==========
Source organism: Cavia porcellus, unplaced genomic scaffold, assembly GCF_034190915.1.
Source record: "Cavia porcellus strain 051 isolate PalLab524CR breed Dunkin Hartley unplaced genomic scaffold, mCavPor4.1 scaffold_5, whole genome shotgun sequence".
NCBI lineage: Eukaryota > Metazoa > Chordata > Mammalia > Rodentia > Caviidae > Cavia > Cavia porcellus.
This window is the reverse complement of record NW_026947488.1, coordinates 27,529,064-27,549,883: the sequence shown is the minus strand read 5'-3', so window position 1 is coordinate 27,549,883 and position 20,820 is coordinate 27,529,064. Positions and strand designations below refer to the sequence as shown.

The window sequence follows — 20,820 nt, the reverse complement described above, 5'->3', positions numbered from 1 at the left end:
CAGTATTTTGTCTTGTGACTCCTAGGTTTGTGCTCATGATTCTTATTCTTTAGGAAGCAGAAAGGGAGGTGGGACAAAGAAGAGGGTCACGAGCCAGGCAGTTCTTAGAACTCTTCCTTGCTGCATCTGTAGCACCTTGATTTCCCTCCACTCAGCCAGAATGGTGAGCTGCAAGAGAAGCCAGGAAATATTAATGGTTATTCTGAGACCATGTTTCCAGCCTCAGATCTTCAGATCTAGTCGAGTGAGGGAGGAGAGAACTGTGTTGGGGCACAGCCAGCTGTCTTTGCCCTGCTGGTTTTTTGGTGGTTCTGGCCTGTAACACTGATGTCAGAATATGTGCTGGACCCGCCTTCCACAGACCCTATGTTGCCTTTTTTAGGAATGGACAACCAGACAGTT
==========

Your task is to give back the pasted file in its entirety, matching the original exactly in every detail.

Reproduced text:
Source organism: Cavia porcellus, unplaced genomic scaffold, assembly GCF_034190915.1.
Source record: "Cavia porcellus strain 051 isolate PalLab524CR breed Dunkin Hartley unplaced genomic scaffold, mCavPor4.1 scaffold_5, whole genome shotgun sequence".
NCBI lineage: Eukaryota > Metazoa > Chordata > Mammalia > Rodentia > Caviidae > Cavia > Cavia porcellus.
This window is the reverse complement of record NW_026947488.1, coordinates 27,529,064-27,549,883: the sequence shown is the minus strand read 5'-3', so window position 1 is coordinate 27,549,883 and position 20,820 is coordinate 27,529,064. Positions and strand designations below refer to the sequence as shown.

The window sequence follows — 20,820 nt, the reverse complement described above, 5'->3', positions numbered from 1 at the left end:
CAGTATTTTGTCTTGTGACTCCTAGGTTTGTGCTCATGATTCTTATTCTTTAGGAAGCAGAAAGGGAGGTGGGACAAAGAAGAGGGTCACGAGCCAGGCAGTTCTTAGAACTCTTCCTTGCTGCATCTGTAGCACCTTGATTTCCCTCCACTCAGCCAGAATGGTGAGCTGCAAGAGAAGCCAGGAAATATTAATGGTTATTCTGAGACCATGTTTCCAGCCTCAGATCTTCAGATCTAGTCGAGTGAGGGAGGAGAGAACTGTGTTGGGGCACAGCCAGCTGTCTTTGCCCTGCTGGTTTTTTGGTGGTTCTGGCCTGTAACACTGATGTCAGAATATGTGCTGGACCCGCCTTCCACAGACCCTATGTTGCCTTTTTTAGGAATGGACAACCAGACAGTT